Chat with others about dyspraxia and share your experiences.
Sun Mar 10, 2013 12:37 pm
Ok, I agree if the student is a danger to themselves or others then that it is protocol to remove them and put them somewhere safe like in a empty room for them to build up frustration even further...see my point? It isn't healthy and they don't learn to control or learn they just end up in a vicious circle.
Also I am referring to little classroom struggles such as small emotional 'outbursts' (Not necessary violent) but then they get isolated and just left there anyway. Even after they cool down just kept in isolation.
I was like this, I wasn't a danger to anyone. But with my little outbursts I would be sent straight to isolation. However students could walk by and laugh at me and then run off. Eventually I was in such an emotional breakdown my doctor decided it would be best to send me to a child psychologist (I was only about 14). She saw something that the school was missing...my frustration was being released properly and it was building up. She put me as a potential danger that I could snap at anytime.
The school STILL decided, even after constant contact from the Psychologist and my parents, to remove me from one lesson. French. That was the key. That was the subject that was bringing me into my turmoil and making my outbursts happen all through the day. The school did not help one bit. All I can say was, I cracked around 10 weeks later and that 'potential' became real. Luckily no one got hurt-but how was the school suppose to know?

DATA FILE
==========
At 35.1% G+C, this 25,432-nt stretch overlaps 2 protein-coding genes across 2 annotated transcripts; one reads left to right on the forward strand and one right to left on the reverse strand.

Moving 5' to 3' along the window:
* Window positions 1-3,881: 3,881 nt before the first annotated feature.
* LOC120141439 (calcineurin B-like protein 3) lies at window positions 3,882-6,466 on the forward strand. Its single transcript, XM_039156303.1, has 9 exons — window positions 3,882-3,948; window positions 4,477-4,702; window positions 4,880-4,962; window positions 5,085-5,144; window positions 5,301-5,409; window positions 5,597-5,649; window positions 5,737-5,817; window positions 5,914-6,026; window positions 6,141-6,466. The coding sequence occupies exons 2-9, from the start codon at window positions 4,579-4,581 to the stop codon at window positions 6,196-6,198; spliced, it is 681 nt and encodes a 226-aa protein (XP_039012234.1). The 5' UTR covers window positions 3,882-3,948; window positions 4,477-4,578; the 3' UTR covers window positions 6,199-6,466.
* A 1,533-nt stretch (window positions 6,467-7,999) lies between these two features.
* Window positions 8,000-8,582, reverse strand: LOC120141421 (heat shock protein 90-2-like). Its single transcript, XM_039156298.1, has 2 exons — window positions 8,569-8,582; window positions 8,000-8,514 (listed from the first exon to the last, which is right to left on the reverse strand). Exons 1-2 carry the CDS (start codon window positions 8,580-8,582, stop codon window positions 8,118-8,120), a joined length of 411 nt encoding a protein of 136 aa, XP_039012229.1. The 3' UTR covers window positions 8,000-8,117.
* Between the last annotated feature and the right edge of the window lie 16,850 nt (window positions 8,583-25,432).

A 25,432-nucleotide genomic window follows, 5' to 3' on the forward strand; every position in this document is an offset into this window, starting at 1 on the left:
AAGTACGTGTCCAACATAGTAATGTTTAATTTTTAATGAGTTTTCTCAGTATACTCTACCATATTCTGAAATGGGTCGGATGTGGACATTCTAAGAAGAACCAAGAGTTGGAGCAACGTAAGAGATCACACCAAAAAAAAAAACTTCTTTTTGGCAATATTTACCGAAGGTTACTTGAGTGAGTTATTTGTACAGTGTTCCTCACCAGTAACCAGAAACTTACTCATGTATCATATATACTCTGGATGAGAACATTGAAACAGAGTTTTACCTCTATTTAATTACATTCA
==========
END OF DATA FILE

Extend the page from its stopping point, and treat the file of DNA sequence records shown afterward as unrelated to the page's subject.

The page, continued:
All because I was isolated on a regular basis for nothing.
Sun Mar 10, 2013 7:17 pm
Rodge1991 wrote:Ok, I agree if the student is a danger to themselves or others then that it is protocol to remove them and put them somewhere safe like in a empty room for them to build up frustration even further...see my point? It isn't healthy and they don't learn to control or learn they just end up in a vicious circle.
If it done correctly the children do learn how to control their emotion. When a child starts to kick off, we take them out of the classroom place them into a room for them to cool down in, we stay there with them and after they have calm down we talk to them about why that behaviour isn't acceptal and what they should do if they start to fell angry. We also have a feeling board in every classroom which really helps all the children but in partially some of the most challenging children. Also when we place them in the in the quiet room we take their work with them as sometimes when they are calm they feel that they are ready to work but not ready to go back into the classroom, so they not missing out on their education
Fri Mar 15, 2013 3:17 pm
I agree, however I found that many schools (either by the news or personal experience) just leave them in a room and offer no support, not even talk down and talk with them. Even when parents got involved the schools just brushed them aside.
Some schools are an exception and do an excellent job. But I fear there are not that many.
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